Couples Research Program
We aim to better understand what makes couple relationships satisfying for heterosexual and LGBTIQ couples, and to develop interventions to enhance couple relationships.
We are currently engaged in several projects.
Relationship enhancement for same-sex couples
In collaboration with the University of Queensland, we are providing free relationship enhancement for same-sex couples. Chief Investigators Dr Chris Pepping, Professor Kim Halford, and Dr Anthony Lyons research couple relationships and gay and lesbian relationships, and are currently evaluating a relationship enhancement program specifically for same-sex couples. By taking part in this study, you will receive a newly developed relationship enhancement program, Rainbow CoupleCARE.
If you would like more information about our future programs, please register your interest. We will then contact you to answer any questions you may have, and determine whether this program might be suitable for your needs. Your participation is greatly appreciated and will help to inform future research and enhance relationship services for lesbians and gay men.
Very little is known about why some people remain single for long periods of time, despite expressing a desire to enter into a romantic relationship.
This research program aims to better understand the various reasons people remain single, and identify determinants of well-being in people who remain long-term single.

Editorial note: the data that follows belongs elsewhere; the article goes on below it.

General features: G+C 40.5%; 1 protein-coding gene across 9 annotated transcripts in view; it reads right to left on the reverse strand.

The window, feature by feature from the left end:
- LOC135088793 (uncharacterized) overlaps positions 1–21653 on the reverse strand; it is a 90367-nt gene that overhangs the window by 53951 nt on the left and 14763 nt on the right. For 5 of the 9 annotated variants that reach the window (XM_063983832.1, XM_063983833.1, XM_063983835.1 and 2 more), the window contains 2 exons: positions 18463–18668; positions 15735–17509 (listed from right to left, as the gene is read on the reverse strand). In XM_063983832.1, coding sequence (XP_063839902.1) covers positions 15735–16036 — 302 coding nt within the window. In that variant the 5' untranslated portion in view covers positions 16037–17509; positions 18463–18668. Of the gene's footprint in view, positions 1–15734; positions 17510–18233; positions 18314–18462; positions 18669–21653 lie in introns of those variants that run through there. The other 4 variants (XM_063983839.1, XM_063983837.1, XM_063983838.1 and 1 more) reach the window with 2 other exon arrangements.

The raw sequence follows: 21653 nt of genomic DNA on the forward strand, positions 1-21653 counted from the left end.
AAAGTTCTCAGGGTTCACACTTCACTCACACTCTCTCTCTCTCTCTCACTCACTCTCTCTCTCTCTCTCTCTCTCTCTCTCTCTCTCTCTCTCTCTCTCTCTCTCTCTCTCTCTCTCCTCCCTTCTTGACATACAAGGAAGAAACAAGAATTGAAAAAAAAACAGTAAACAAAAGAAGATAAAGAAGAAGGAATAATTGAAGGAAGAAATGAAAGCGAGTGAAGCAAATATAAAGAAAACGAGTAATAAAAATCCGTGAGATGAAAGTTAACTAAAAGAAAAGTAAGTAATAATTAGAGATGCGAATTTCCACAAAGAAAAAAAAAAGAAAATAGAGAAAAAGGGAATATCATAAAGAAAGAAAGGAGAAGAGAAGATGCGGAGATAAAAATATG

Same-Sex Couple Relationships
The goal of this program of research is to understand determinants of couple outcomes in same-sex couples, such as predictors of relationship satisfaction and stability, and processes that assist couples to have the best relationships they can.
This work can inform interventions to help couples have strong relationships.
Well-Being and Access to Services in the LGBT population
This research assesses the well-being of gay men, lesbians, bisexuals, and transgender individuals, and seeks to understand their experiences when accessing health services including couple services and mental health services. It also seeks to understand preferences when accessing interventions, such as useful content and delivery of services.
This research is one of the first studies to examine the needs of LGBT individuals for such interventions and will be able to inform future research and interventions.
To find out more about these projects, please contact Dr Chris Pepping.